I gave two substantial lectures, taught a couple of seminars, and preached in the chapel, but the hi-light for me was a poetry reading at a substantial coffee house called Beans on Broad, which I shared with some students from the college poetry group. They read some very good poems and the place was absolutely packed – so it looks like poetry is flourishing in Pensylvania and in good hands with the rising generation. Another unexpected treat was a visit to some Amish families which included the sight of ploughs being drawn, straight and beautiful by expertly guided and patient horses and a visit to some beautiful furniture workshops. As it was cold and the snow was falling I also ended up buying a wonderful Amish coat which makes me look rather like a time-travelling highwayman!

The Dry Salvages, just below the horizon to my right!

The Dry Salvages, just below the horizon to my right!

The ordinary saints in Bruce's studio

The ordinary saints in Bruce’s studio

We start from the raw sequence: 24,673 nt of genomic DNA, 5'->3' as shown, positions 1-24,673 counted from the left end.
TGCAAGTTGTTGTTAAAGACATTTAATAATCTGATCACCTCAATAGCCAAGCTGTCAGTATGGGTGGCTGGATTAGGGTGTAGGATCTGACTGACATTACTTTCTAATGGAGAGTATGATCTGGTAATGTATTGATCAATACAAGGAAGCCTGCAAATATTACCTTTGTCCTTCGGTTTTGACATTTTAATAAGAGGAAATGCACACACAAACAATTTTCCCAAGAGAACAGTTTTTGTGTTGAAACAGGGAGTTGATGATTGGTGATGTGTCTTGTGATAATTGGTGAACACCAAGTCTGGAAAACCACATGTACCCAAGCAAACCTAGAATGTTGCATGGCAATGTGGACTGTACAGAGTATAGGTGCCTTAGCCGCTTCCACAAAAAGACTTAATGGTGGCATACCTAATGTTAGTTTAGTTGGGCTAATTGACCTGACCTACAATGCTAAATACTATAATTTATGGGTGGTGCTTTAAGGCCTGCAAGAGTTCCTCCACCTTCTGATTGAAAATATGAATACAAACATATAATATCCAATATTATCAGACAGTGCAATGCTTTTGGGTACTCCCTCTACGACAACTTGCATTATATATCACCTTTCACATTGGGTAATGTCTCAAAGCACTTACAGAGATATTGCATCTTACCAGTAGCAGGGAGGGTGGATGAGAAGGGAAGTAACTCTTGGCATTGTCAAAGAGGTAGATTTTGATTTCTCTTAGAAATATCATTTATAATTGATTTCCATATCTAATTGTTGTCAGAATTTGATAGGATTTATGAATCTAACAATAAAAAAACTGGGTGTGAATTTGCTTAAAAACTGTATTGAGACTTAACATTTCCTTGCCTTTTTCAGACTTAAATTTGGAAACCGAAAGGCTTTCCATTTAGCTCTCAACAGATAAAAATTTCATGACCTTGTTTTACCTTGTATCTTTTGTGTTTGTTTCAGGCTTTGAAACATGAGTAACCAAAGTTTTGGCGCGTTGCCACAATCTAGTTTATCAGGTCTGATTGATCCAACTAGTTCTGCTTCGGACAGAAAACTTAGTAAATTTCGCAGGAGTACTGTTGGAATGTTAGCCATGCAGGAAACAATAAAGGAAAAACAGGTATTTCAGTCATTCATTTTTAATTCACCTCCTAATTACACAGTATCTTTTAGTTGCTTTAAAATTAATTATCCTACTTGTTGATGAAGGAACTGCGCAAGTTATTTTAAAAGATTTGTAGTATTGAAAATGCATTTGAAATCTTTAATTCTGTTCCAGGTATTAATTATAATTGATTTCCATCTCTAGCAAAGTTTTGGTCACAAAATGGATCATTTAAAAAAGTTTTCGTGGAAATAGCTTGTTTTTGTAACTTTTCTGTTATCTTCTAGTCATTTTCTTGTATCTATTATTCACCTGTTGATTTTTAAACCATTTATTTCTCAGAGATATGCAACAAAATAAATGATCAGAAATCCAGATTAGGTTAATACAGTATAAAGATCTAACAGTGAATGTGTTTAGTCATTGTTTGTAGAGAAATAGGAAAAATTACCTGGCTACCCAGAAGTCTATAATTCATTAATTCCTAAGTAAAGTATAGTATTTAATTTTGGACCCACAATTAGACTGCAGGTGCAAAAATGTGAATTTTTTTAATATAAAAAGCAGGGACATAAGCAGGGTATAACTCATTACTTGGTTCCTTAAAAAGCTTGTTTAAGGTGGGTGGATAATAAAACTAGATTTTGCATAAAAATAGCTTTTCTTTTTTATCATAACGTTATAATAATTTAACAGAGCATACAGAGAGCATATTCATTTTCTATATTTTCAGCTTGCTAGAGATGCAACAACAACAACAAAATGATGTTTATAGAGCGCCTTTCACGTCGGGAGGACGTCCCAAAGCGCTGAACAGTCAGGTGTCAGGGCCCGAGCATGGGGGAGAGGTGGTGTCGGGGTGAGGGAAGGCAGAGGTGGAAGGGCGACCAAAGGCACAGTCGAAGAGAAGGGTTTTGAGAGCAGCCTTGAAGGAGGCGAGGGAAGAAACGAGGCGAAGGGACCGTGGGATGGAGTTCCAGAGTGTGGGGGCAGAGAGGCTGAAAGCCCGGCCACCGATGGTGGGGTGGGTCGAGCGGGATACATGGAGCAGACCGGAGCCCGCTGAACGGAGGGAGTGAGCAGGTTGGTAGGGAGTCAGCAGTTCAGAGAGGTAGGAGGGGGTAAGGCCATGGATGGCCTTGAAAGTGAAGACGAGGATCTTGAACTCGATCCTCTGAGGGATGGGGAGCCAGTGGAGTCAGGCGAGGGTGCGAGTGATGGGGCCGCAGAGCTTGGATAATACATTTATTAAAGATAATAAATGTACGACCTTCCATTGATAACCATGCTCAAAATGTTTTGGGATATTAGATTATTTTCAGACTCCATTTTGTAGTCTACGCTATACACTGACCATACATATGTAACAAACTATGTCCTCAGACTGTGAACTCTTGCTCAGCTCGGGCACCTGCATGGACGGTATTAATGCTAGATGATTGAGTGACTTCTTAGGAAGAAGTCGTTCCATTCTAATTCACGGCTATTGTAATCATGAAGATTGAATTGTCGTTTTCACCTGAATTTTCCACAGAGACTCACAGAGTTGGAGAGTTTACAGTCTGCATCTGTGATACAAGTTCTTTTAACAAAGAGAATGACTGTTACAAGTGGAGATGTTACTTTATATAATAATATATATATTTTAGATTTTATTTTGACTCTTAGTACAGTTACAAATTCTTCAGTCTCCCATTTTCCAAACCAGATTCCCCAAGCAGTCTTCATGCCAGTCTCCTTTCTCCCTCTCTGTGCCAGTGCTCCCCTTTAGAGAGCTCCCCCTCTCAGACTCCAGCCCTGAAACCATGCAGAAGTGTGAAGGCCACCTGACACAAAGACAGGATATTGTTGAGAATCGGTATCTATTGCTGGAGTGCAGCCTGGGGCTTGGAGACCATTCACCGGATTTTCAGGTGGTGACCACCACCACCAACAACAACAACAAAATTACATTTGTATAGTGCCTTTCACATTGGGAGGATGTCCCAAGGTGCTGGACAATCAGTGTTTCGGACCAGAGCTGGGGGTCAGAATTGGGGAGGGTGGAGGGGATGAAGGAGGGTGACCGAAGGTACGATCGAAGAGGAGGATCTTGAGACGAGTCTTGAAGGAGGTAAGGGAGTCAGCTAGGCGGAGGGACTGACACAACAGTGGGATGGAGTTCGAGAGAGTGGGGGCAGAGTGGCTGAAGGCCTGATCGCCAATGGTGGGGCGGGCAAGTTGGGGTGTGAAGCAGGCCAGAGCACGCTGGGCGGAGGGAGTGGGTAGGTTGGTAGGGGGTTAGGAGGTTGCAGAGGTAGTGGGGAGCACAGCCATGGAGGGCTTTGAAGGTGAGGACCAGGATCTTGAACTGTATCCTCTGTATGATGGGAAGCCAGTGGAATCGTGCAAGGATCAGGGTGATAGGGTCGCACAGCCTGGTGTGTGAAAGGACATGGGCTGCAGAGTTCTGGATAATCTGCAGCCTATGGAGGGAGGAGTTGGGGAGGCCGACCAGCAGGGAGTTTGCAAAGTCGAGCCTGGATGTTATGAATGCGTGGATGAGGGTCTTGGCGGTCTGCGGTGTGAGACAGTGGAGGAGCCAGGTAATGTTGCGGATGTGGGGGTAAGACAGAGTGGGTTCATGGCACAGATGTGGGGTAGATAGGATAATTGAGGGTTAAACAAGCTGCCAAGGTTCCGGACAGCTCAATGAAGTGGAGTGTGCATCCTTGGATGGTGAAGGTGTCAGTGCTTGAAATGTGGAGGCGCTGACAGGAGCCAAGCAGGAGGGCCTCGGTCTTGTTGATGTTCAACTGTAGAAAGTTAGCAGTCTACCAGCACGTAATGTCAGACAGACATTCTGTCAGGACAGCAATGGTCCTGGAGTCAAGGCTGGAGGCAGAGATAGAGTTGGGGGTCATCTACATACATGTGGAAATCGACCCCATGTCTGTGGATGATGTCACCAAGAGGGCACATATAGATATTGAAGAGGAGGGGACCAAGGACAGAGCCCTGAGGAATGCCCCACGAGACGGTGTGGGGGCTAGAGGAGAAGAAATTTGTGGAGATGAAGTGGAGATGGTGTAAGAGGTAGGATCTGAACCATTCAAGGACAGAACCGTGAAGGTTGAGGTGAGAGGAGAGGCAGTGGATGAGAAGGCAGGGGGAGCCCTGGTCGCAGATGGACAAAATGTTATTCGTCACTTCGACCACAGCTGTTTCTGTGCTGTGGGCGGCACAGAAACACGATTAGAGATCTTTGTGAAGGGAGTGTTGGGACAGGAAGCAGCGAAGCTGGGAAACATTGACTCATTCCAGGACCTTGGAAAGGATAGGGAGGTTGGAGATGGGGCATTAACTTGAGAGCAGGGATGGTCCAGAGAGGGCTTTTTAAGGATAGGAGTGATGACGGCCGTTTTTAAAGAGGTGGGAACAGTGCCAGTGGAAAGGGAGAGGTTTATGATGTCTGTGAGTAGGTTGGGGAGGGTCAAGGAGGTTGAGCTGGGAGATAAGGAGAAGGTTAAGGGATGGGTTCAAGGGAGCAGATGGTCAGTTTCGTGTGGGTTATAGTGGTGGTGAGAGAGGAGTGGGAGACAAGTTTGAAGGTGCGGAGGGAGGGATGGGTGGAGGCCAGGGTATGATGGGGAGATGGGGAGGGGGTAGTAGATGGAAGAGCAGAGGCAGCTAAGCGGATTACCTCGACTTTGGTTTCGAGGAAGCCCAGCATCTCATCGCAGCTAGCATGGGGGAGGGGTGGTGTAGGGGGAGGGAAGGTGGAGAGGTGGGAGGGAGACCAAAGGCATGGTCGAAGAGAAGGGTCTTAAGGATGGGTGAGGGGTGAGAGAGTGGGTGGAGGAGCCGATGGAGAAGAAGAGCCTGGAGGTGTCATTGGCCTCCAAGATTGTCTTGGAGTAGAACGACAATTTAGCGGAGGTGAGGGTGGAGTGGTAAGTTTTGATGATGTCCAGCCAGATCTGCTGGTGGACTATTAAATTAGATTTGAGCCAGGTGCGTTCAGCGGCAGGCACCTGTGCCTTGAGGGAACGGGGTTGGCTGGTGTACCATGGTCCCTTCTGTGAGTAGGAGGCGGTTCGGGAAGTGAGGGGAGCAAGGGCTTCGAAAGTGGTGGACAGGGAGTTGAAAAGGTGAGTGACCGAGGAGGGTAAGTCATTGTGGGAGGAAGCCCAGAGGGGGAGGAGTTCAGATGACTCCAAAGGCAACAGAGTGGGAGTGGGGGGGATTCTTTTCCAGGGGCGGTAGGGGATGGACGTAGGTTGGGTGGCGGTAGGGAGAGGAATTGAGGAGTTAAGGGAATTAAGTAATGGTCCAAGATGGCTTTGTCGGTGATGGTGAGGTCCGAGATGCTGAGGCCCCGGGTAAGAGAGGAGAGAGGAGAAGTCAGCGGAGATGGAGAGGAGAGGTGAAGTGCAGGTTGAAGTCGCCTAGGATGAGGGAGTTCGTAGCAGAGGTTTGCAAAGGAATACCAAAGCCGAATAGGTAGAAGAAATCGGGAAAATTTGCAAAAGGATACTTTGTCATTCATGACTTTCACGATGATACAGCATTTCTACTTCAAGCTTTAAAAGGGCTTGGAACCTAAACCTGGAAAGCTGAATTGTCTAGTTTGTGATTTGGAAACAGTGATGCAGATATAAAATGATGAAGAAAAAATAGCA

Then it was on to Gloucester, in the beautiful Cape Ann. There I glimpsed Eliot’s Dry Salvages, thus completing my collection of Four Quartets visits and then settled in to some rich and stimulating days in the studio with the painter Bruce Herman, with whom I have begun a new collaboration. Bruce is working on an astonishing series of portraits of family and friends entitled ‘Ordinary saints’ and invited me to make a series of ‘ekphrastic’ poems in response to them. I am now six poems into this new endeavour and finding it hugely stimulating, as together we discern how God works in and through, indeed discloses himself through the mystery of the human face, itself always grounded in the deepest mystery of all, the love of God shining in the face of Christ. Bruce has written: